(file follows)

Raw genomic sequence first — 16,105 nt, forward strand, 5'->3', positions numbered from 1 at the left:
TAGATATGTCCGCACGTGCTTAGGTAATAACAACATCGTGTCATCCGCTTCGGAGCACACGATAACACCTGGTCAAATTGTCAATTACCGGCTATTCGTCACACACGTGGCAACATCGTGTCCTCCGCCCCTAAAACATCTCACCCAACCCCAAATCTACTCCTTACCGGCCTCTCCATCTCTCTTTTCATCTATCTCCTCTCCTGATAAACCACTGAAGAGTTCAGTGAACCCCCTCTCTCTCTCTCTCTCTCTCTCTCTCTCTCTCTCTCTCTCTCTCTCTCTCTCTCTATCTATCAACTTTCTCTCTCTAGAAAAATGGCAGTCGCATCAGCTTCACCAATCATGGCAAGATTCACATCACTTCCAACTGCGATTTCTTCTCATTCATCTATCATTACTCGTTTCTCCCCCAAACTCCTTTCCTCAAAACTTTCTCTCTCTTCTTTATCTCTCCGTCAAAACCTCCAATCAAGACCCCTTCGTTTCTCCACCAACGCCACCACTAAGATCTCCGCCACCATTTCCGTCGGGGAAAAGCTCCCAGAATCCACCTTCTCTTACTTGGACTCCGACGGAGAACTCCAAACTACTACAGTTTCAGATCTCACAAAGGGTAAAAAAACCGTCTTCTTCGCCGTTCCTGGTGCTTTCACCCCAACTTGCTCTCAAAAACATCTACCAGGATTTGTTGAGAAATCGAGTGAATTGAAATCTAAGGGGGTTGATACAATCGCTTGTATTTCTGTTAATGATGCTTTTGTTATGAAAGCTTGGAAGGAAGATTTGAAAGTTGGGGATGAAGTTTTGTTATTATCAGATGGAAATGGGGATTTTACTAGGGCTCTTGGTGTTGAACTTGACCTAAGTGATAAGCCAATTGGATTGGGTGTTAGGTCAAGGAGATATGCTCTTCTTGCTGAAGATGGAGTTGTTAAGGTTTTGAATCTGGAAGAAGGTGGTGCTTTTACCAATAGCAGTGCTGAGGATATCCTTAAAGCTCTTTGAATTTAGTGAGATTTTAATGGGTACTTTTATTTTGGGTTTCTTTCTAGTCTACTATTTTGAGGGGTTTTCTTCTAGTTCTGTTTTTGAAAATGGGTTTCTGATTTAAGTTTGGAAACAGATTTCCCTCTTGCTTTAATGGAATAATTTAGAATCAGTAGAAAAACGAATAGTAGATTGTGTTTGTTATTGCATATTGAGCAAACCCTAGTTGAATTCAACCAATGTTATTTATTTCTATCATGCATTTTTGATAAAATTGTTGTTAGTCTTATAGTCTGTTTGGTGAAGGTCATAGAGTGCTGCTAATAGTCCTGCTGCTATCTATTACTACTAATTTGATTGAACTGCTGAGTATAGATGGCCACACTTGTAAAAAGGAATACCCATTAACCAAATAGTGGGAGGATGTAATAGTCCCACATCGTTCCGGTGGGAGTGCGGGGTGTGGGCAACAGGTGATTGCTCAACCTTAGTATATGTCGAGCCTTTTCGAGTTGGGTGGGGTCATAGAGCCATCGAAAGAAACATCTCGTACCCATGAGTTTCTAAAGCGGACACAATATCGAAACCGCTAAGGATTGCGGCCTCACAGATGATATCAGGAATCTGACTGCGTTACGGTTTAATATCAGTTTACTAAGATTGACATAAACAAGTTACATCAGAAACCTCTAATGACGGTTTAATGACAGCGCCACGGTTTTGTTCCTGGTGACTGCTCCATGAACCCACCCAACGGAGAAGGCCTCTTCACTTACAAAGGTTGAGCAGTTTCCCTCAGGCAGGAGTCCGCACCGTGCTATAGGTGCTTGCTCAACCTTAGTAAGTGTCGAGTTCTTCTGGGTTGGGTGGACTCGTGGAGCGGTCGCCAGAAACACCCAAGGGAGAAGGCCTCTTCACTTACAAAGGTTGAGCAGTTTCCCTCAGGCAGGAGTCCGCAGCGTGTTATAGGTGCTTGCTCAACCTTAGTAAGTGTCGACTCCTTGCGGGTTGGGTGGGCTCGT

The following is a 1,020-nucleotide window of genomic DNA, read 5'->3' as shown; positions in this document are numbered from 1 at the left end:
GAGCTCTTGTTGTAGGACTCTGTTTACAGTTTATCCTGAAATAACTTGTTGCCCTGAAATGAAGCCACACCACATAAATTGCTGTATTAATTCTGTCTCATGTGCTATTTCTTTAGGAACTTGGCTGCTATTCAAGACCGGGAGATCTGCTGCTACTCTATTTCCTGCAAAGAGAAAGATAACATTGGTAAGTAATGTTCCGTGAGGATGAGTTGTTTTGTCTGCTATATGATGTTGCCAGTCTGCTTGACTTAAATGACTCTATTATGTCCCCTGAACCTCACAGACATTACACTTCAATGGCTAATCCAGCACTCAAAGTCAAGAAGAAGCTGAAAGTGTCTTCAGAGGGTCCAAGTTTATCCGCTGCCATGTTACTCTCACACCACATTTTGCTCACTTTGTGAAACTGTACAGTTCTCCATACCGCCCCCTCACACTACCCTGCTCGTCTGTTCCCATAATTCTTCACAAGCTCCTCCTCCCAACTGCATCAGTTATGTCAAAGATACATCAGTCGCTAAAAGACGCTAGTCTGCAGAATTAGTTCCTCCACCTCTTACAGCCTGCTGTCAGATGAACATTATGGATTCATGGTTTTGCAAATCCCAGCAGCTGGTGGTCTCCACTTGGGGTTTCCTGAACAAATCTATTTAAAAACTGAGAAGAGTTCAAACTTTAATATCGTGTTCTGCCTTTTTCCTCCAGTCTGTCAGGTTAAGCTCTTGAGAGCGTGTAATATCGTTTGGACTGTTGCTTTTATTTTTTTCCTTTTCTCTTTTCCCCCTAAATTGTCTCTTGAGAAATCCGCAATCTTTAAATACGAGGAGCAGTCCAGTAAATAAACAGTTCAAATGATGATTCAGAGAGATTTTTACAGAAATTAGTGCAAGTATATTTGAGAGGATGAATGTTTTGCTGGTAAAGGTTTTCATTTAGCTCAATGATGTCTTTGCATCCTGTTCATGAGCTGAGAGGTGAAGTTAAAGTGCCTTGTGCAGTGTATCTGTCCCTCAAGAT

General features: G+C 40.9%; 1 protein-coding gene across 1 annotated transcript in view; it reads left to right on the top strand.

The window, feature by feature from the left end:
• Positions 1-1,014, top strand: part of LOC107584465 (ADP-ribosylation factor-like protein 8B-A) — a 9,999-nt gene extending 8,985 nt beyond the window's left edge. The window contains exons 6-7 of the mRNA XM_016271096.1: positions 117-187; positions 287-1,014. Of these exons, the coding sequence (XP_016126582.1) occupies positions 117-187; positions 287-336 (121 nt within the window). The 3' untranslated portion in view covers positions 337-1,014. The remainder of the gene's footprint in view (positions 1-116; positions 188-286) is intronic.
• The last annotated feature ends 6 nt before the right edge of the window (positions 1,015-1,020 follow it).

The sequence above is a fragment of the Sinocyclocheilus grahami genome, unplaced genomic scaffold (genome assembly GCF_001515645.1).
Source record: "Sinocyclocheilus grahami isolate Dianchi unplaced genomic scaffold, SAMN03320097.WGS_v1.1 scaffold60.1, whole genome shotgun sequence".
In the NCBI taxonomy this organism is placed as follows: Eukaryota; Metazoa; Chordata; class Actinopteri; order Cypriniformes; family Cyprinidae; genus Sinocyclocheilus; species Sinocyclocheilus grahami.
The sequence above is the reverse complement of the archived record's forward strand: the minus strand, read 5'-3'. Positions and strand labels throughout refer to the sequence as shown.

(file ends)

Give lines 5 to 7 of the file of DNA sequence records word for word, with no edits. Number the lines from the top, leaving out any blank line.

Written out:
General features: G+C 40.9%; 1 protein-coding gene across 1 annotated transcript in view; it reads left to right on the top strand.

The window, feature by feature from the left end:
• Positions 1-1,014, top strand: part of LOC107584465 (ADP-ribosylation factor-like protein 8B-A) — a 9,999-nt gene extending 8,985 nt beyond the window's left edge. The window contains exons 6-7 of the mRNA XM_016271096.1: positions 117-187; positions 287-1,014. Of these exons, the coding sequence (XP_016126582.1) occupies positions 117-187; positions 287-336 (121 nt within the window). The 3' untranslated portion in view covers positions 337-1,014. The remainder of the gene's footprint in view (positions 1-116; positions 188-286) is intronic.